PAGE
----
Marie McInerney writes:
Police should not be involved in most frontline mental health crisis responses because too often their interactions escalate and result in further distress, trauma, physical harm, and death for the person in crisis, a mental health consumers conference was recently told.
The call for “alternatives to policing mental health crises” comes as the Productivity Commission’s recent draft report documented a dramatic increase in the numbers of police callouts to people with mental health issues.
In Western Australia, the number of police responses involving a mental health element climbed from 4,766 in 2007 to 18,902 in 2015, it said.
In Victoria, police facilitated about 14,000 ‘mental health transfers’ to hospital, but attended 43,000 psychiatric and suicide related events in 2017-18, with the number of psychiatric events up an astounding 88 per cent from 2014-15. See extract from draft report below:
Meanwhile, a police investigation is underway into the fatal shooting in September of an Aboriginal woman in Geraldton, Western Australia, after police were called for help.
Family and friends of Yamatji woman Joyce Clarke are demanding to know why police drew their guns instead of deploying a taser or other non-lethal method.
Clarke’s case is yet another tragic reminder that people experiencing mental illness, particularly Aboriginal and Torres Strait Islander people, are not only massively over-represented in the justice system but also in incidents involving both fatal and non-fatal police force.
“When police are involved in mental health crises, when there’s high pressure and high emotions, terrible things can happen,” Hamilton Kennedy told a session of the Victorian Mental Illness Awareness Council (VMIAC) biennial conference.
Kennedy and co-presenter Rory Randall said their presentation was not related to their professional roles as mental health consumer researchers but from their personal concerns as people with lived experience and advocates of better mental health care.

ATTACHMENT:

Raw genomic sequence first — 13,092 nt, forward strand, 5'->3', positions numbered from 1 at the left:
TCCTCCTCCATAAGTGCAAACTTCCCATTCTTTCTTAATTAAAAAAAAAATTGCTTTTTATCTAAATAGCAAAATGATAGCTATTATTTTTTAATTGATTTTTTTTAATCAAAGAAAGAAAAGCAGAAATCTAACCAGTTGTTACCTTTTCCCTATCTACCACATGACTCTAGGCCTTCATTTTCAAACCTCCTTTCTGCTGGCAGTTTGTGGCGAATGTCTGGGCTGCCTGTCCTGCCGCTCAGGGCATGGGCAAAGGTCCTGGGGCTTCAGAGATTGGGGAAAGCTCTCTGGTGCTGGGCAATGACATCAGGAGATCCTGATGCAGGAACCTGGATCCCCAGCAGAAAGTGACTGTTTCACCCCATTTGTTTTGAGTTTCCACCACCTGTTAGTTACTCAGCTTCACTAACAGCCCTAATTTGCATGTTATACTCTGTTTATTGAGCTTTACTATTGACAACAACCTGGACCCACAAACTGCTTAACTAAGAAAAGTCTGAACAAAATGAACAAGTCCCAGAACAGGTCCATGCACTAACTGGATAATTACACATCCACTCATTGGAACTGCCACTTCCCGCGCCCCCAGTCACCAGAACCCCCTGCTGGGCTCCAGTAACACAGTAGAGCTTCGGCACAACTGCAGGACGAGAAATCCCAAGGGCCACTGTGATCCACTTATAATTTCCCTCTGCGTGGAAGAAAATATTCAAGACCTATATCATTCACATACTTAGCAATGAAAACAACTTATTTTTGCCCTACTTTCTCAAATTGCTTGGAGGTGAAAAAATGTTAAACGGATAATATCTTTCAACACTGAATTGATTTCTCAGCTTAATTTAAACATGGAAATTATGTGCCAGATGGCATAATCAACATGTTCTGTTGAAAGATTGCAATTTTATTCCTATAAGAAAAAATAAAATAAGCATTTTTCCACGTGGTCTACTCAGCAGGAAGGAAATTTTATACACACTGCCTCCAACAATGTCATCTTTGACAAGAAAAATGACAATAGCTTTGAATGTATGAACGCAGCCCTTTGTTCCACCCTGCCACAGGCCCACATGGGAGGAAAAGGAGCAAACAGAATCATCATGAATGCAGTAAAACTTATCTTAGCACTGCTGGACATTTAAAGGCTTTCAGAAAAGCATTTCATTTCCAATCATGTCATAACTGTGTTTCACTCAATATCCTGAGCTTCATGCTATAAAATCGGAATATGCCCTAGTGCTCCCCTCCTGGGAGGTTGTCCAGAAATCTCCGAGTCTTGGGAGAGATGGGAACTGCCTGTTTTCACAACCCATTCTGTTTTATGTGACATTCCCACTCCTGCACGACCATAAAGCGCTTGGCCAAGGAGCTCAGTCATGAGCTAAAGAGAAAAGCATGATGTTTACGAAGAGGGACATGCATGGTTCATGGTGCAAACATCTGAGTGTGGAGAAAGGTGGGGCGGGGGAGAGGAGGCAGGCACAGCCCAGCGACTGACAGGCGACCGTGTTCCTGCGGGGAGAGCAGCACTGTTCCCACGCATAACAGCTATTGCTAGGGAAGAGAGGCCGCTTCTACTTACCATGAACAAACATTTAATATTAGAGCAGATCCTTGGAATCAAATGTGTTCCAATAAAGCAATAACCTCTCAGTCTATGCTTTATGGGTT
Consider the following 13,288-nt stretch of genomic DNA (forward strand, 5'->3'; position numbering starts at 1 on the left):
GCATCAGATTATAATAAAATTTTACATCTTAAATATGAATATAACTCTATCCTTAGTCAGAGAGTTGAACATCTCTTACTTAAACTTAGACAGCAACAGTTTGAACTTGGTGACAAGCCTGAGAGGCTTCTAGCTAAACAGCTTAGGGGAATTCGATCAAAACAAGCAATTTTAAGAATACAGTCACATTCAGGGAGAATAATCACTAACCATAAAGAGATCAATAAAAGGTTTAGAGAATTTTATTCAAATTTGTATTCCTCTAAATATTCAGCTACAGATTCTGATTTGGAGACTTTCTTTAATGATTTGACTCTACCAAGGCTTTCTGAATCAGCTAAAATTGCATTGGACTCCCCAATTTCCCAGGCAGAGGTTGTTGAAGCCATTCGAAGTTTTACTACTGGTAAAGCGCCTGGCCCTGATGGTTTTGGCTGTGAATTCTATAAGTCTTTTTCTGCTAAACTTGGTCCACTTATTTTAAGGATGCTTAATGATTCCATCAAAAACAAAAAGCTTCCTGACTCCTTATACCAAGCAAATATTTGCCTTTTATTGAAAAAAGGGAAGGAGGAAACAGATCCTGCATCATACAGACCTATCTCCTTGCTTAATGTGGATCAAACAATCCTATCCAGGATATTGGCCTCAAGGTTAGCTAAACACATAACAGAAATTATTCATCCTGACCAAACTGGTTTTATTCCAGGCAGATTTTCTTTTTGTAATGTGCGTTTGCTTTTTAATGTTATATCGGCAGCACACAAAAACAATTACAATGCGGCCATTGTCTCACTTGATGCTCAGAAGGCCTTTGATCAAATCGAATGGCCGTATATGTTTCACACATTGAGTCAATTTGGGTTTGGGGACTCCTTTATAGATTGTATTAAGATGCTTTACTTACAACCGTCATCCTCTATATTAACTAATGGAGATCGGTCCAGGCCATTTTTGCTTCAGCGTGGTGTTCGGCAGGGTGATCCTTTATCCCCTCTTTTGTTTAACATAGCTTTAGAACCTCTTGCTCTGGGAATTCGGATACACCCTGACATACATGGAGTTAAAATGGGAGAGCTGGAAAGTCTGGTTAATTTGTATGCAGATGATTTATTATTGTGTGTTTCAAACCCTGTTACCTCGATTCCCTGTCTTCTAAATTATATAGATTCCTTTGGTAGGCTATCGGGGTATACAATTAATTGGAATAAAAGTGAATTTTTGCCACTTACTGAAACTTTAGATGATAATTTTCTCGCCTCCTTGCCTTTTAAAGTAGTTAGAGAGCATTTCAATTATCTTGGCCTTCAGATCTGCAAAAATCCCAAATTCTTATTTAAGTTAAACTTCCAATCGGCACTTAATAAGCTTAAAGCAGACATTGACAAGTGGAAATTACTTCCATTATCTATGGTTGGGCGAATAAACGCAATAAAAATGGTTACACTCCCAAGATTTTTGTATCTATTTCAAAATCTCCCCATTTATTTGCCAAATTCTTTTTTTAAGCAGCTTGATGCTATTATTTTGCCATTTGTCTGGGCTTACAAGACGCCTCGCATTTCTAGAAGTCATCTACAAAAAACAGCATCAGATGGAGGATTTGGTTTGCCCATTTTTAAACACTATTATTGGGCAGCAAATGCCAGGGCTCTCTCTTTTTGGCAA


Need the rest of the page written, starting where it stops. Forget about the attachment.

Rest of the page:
They said people in mental health crisis are often manhandled, dehumanised, restrained in transport to hospitals, and left in police watch-houses without support or medications.
Kennedy, who personally experienced the “psychic harm” of a police emergency response three years ago following a suicide attempt, described the experience:
(I was) put into the back of a paddy wagon, taken to hospital, sliding around in the back”
“It was painful.”
While Kennedy and Randall say that ultimately they support police and prison abolition, they now want to open up conversations about emergency alternatives to police that go beyond the types of services highlighted last week by the Productivity Commission inquiry into mental health.
The Commission’s report recommends better equipping police to handle mental health crises, including by working alongside mental health specialists and embedding mental health expertise in emergency communications centres to guide police responses in real time (see table below for more examples).
However, it doesn’t look specifically to reduce their involvement or at how risky and problematic a police presence is for many people, particularly Aboriginal and Torres Strait Islander people, as again was seen tragically last month in the fatal shooting by police of 19-year-old Warlpiri man Kumanjayi Walker in the remote community of Yuendumu.
“Uncouple” police and mental health
Victoria’s own Royal Commission into mental health, which is due to hand down its interim report on Thursday, is being urged to take a much broader view to reduce police involvement in mental health matters.